Math teachers will have to modify many of their academic strategies as a result of the higher and broader expectations of the Common Core State Standards (CCSS) in mathematics. In order to accomplish the new emphasis on demonstrating the curriculum’s real-world math relevance, teachers will not only be required to be extremely well-versed in the topics specific to their classes, they will also have to possess a far ranging background in the overall discipline. These new expectations will have a particularly heavy impact on two groups who have struggled in math—elementary and special education. For those responsible for bringing math into grades K-5 the task will be challenging—stimulating young minds in a highly structured course. The mission of those in special education will be even more daunting—preparing special needs students to meet these more rigorous standards.
Not an easy fit
During my career as a high school department chair, the most problematic hiring involved special education teachers who taught math. While there were many talented educators who were fluent in addressing the special learning needs of their students, there was an extremely limited supply of special education teachers who also had a sufficient background in math. Over the course of more than twenty years, dozens of individuals worked with the math staff in both team-taught and self-contained situations. Sadly, during that period of time only two of those educators had enough math knowledge to effectively teach the subject. One had a degree in math and did excellent work until she left the profession to raise her children. The other was so well-versed in the subject matter that when she was in a teamed situation she and her cooperating teacher would share the instruction. Her math skills were so strong that after she retired she tutored in the subject. Fortunately several others worked diligently to learn the material so they could be of assistance, but in the vast majority of cases the results were not positive.
A checkered past
The stories ranged from barely adequate to terrifying. In too many cases there were teachers standing in front of math classes who had little if any background in the courses. One member of the special education department taught English one year, math the next two and then on to social studies in the fourth before his contract was terminated. In the math years, more than two-thirds of his students failed the end-of-course exams. On several occasions in order to cover math classes special education teachers would be assigned schedules including one or two sections of math without regard to their qualifications. Not surprisingly, poor standardized test results were common in these classes. One teacher who had never taken a course beyond Algebra 2 in high school was assigned to work as a team teacher in that course. The students assigned to her performed miserably on the corresponding state exams.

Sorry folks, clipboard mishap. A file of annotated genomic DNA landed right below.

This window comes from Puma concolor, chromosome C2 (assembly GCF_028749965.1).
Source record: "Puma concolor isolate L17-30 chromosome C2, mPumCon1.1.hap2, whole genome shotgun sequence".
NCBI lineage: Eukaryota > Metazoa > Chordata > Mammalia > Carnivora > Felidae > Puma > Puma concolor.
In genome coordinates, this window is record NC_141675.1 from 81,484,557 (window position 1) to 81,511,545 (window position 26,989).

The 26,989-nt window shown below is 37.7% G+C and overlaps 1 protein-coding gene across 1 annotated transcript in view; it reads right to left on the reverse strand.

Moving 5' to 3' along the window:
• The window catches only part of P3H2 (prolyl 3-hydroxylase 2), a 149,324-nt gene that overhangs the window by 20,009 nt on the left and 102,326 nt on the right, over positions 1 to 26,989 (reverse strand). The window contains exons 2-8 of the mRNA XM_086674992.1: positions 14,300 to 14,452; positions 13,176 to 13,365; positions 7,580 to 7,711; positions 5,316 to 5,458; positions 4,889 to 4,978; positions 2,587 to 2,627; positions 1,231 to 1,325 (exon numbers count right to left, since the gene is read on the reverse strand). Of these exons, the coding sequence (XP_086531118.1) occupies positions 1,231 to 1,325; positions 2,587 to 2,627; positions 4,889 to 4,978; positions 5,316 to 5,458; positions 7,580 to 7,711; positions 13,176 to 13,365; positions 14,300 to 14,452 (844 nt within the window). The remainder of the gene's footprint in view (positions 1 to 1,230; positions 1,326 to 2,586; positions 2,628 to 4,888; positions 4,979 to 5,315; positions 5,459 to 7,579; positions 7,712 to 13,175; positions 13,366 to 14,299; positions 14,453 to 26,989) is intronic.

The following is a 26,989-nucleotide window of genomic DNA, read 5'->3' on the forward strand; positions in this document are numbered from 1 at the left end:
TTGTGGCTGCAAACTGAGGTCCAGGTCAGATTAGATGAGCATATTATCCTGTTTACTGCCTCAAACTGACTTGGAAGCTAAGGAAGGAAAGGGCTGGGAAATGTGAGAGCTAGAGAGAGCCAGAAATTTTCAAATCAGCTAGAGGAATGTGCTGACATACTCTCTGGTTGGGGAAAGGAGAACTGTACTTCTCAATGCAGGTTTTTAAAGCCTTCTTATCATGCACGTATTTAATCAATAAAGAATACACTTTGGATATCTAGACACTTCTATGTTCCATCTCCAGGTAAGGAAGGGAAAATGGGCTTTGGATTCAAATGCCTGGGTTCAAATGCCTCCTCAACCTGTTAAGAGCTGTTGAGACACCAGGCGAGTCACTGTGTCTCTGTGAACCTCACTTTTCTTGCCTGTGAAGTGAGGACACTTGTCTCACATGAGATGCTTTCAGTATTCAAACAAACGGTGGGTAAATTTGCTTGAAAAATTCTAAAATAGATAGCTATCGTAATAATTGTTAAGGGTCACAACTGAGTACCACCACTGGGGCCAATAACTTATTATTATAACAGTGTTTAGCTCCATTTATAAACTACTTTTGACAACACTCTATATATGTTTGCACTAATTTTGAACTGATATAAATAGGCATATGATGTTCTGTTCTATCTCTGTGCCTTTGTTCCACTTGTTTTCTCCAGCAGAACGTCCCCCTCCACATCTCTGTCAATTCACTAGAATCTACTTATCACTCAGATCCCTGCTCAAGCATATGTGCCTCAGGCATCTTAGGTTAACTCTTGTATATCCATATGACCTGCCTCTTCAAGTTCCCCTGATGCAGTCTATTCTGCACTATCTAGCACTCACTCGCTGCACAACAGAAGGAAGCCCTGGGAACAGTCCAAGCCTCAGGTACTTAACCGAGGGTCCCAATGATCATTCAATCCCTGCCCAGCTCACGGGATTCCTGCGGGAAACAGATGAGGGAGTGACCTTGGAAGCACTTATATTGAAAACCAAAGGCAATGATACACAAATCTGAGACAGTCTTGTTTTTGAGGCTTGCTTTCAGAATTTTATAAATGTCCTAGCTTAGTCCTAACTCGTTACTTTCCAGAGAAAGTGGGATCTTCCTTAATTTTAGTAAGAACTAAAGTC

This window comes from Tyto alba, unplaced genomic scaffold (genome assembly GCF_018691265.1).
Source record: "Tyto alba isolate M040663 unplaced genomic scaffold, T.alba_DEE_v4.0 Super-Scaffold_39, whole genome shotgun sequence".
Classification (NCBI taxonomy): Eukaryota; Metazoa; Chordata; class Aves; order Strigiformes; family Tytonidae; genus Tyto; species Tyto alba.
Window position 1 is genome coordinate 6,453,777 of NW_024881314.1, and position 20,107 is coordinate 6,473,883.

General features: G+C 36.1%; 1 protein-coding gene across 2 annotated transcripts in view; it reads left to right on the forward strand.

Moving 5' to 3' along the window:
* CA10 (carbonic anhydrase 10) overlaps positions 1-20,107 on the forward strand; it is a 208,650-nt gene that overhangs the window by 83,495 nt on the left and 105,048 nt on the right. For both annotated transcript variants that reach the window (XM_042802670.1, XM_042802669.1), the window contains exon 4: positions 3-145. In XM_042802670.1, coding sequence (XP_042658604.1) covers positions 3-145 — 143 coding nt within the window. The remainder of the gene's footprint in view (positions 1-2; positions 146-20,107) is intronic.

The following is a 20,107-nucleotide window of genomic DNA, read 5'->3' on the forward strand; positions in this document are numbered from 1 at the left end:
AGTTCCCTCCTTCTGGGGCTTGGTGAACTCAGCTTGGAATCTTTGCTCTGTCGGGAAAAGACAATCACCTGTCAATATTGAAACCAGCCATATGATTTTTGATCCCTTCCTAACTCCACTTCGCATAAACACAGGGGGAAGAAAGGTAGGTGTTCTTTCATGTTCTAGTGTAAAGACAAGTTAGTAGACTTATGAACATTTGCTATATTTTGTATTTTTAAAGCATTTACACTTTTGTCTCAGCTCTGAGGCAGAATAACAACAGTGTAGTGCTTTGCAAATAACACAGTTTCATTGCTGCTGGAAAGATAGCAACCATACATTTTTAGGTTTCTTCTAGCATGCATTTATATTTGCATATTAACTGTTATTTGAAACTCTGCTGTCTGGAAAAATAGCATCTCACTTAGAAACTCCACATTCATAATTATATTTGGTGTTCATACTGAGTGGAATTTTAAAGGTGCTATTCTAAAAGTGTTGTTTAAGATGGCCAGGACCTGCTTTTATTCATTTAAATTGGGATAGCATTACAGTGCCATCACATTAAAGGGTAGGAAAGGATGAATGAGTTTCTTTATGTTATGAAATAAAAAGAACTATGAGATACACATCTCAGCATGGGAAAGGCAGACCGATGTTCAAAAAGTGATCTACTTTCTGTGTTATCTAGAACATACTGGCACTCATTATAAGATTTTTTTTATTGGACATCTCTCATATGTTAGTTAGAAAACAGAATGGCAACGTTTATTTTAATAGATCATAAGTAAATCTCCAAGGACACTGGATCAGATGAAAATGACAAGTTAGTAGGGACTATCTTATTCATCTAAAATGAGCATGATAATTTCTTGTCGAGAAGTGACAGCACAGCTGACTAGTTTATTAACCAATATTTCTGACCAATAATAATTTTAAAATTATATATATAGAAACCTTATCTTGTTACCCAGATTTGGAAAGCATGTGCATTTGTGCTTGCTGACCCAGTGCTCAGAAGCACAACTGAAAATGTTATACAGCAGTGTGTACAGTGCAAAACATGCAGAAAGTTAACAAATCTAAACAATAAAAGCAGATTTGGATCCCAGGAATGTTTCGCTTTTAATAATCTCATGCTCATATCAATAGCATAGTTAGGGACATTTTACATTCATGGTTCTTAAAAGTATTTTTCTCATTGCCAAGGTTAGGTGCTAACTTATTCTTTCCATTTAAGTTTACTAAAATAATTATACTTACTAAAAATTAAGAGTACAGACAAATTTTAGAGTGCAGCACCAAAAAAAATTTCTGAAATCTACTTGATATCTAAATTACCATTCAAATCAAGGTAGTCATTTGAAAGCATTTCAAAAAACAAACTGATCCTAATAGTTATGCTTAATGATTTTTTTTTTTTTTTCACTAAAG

The most vulnerable group
Successful schools subscribe to a simple philosophy—always have your best teachers working with your weakest students. Too often that is not the case for students with learning disabilities. Ask any principal which subgroup is the most likely to cause a school to fail Annual Yearly Progress (AYP) under No Child Left Behind and they will say special education. This was true at my school. Though in the ten years I oversaw the math program during the NCLB testing the department always surpassed the required benchmarks for every subgroup, the special needs students were always the ones closest to failing. And there can be little question that the combination of a highly at-risk group of students being instructed by many under qualified teachers led to these shortcomings.
Creating a great teaching staff for our neediest students
Simply throwing more money at education will not necessarily improve academic performance. But in the case of elementary and special education math teachers I believe a significant financial investment is necessary. There are several key fundamentals that define great teaching—a strong background in the subject, a love for the curriculum, the ability to communicate effectively and a desire to work with students. In a typical high school math staff many individuals possessing all of those qualities can be found. Unfortunately in terms of math instruction that is not always true for a school’s special education department or at the feeder elementary building. There is little question, however, that many of those successful high school math educators could be equally effective and professionally satisfied working in an elementary school setting or with learning disabled students. The key is to offer them the appropriate training and significant financial incentives to make such a move. School districts need to aggressively recruit and offer substantial rewards to those who possess the unique set of classroom skills that will enable them to work successfully in these challenging and critical circumstances. In the new math world of the CCSS our most at-risk students deserve nothing less.